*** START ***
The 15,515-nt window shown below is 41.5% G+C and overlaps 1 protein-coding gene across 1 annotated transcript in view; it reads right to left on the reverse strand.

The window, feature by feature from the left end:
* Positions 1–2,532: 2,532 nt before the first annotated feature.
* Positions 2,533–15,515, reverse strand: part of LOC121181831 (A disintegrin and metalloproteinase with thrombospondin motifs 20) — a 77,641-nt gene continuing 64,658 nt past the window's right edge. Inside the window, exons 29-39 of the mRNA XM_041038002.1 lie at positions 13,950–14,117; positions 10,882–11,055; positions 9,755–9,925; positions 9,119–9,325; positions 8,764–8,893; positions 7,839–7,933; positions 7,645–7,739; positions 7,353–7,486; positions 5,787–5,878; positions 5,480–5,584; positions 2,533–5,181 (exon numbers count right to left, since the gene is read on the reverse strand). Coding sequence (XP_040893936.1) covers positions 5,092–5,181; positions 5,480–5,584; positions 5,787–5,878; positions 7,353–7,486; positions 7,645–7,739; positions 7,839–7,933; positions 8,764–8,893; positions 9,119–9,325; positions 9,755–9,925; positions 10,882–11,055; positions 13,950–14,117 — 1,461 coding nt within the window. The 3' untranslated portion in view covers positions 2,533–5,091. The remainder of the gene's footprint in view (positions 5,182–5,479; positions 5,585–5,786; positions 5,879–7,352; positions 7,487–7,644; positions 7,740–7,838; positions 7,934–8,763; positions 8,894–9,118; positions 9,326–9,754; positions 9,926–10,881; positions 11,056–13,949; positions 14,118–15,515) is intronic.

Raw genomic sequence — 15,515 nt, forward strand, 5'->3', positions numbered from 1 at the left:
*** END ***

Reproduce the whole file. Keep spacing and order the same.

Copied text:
The 15,515-nt window shown below is 41.5% G+C and overlaps 1 protein-coding gene across 1 annotated transcript in view; it reads right to left on the reverse strand.

The window, feature by feature from the left end:
* Positions 1–2,532: 2,532 nt before the first annotated feature.
* Positions 2,533–15,515, reverse strand: part of LOC121181831 (A disintegrin and metalloproteinase with thrombospondin motifs 20) — a 77,641-nt gene continuing 64,658 nt past the window's right edge. Inside the window, exons 29-39 of the mRNA XM_041038002.1 lie at positions 13,950–14,117; positions 10,882–11,055; positions 9,755–9,925; positions 9,119–9,325; positions 8,764–8,893; positions 7,839–7,933; positions 7,645–7,739; positions 7,353–7,486; positions 5,787–5,878; positions 5,480–5,584; positions 2,533–5,181 (exon numbers count right to left, since the gene is read on the reverse strand). Coding sequence (XP_040893936.1) covers positions 5,092–5,181; positions 5,480–5,584; positions 5,787–5,878; positions 7,353–7,486; positions 7,645–7,739; positions 7,839–7,933; positions 8,764–8,893; positions 9,119–9,325; positions 9,755–9,925; positions 10,882–11,055; positions 13,950–14,117 — 1,461 coding nt within the window. The 3' untranslated portion in view covers positions 2,533–5,091. The remainder of the gene's footprint in view (positions 5,182–5,479; positions 5,585–5,786; positions 5,879–7,352; positions 7,487–7,644; positions 7,740–7,838; positions 7,934–8,763; positions 8,894–9,118; positions 9,326–9,754; positions 9,926–10,881; positions 11,056–13,949; positions 14,118–15,515) is intronic.

Raw genomic sequence — 15,515 nt, forward strand, 5'->3', positions numbered from 1 at the left: